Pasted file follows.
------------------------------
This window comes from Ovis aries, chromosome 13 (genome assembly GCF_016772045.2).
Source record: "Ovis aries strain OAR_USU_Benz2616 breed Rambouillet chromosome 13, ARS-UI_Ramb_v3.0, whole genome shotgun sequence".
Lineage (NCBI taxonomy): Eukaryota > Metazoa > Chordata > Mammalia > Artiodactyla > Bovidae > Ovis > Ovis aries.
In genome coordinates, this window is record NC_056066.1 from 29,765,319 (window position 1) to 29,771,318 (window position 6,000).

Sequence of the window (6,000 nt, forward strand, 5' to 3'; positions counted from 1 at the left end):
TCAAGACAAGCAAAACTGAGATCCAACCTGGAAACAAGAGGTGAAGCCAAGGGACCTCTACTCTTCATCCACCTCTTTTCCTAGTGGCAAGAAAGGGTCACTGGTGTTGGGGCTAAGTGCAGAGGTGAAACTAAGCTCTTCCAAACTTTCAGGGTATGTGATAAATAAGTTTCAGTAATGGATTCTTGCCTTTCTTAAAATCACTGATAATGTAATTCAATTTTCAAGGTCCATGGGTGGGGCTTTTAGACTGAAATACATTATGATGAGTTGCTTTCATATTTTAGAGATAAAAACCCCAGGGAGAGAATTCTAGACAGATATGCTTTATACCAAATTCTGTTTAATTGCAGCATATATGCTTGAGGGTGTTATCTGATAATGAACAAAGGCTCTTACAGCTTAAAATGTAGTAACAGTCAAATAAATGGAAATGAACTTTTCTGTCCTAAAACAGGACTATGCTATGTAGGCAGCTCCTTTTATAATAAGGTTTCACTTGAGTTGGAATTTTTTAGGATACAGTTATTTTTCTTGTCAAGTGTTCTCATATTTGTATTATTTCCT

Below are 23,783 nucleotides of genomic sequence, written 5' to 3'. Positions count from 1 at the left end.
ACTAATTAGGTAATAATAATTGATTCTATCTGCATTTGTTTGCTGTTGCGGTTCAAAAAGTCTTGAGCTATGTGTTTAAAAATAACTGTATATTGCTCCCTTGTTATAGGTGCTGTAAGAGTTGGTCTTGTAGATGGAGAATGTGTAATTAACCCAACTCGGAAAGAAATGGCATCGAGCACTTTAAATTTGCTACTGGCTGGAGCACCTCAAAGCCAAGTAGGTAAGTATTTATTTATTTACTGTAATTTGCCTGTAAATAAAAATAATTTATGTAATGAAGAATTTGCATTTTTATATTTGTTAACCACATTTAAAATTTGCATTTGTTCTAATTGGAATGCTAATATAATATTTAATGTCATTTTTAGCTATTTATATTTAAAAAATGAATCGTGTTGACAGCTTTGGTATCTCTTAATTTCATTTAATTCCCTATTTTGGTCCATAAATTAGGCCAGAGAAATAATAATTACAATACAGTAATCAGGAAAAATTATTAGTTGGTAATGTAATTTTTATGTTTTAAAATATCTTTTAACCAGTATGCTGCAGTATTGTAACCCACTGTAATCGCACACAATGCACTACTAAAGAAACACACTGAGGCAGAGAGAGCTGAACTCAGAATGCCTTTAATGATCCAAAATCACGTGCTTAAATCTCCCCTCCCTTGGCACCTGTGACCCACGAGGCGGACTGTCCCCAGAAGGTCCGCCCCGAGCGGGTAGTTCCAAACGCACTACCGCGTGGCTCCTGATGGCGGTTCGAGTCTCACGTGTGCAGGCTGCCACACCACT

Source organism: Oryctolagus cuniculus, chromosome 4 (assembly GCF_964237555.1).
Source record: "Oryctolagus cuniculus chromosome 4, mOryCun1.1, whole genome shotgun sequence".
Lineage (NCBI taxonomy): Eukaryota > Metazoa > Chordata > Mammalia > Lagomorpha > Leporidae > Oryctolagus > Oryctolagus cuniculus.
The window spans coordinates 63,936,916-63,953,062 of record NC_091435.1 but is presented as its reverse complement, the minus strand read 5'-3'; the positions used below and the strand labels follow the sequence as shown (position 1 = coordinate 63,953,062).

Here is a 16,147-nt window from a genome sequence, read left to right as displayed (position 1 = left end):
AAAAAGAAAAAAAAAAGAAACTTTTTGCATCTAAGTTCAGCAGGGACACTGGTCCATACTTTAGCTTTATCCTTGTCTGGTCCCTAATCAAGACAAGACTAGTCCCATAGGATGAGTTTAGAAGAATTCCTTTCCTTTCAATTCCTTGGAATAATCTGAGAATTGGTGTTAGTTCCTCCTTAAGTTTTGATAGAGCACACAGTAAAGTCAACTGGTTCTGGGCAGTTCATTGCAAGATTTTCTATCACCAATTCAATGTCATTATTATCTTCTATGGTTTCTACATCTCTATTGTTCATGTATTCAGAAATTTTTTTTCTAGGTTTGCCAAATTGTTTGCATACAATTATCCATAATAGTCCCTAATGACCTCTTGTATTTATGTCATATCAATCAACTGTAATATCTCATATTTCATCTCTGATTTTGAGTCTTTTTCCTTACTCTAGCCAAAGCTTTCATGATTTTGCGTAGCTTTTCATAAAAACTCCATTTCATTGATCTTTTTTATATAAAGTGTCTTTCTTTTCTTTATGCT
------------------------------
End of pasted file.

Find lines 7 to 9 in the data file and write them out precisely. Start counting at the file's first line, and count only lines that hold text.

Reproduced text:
Below are 23,783 nucleotides of genomic sequence, written 5' to 3'. Positions count from 1 at the left end.
ACTAATTAGGTAATAATAATTGATTCTATCTGCATTTGTTTGCTGTTGCGGTTCAAAAAGTCTTGAGCTATGTGTTTAAAAATAACTGTATATTGCTCCCTTGTTATAGGTGCTGTAAGAGTTGGTCTTGTAGATGGAGAATGTGTAATTAACCCAACTCGGAAAGAAATGGCATCGAGCACTTTAAATTTGCTACTGGCTGGAGCACCTCAAAGCCAAGTAGGTAAGTATTTATTTATTTACTGTAATTTGCCTGTAAATAAAAATAATTTATGTAATGAAGAATTTGCATTTTTATATTTGTTAACCACATTTAAAATTTGCATTTGTTCTAATTGGAATGCTAATATAATATTTAATGTCATTTTTAGCTATTTATATTTAAAAAATGAATCGTGTTGACAGCTTTGGTATCTCTTAATTTCATTTAATTCCCTATTTTGGTCCATAAATTAGGCCAGAGAAATAATAATTACAATACAGTAATCAGGAAAAATTATTAGTTGGTAATGTAATTTTTATGTTTTAAAATATCTTTTAACCAGTATGCTGCAGTATTGTAACCCACTGTAATCGCACACAATGCACTACTAAAGAAACACACTGAGGCAGAGAGAGCTGAACTCAGAATGCCTTTAATGATCCAAAATCACGTGCTTAAATCTCCCCTCCCTTGGCACCTGTGACCCACGAGGCGGACTGTCCCCAGAAGGTCCGCCCCGAGCGGGTAGTTCCAAACGCACTACCGCGTGGCTCCTGATGGCGGTTCGAGTCTCACGTGTGCAGGCTGCCACACCACT

Source organism: Oryctolagus cuniculus, chromosome 4 (assembly GCF_964237555.1).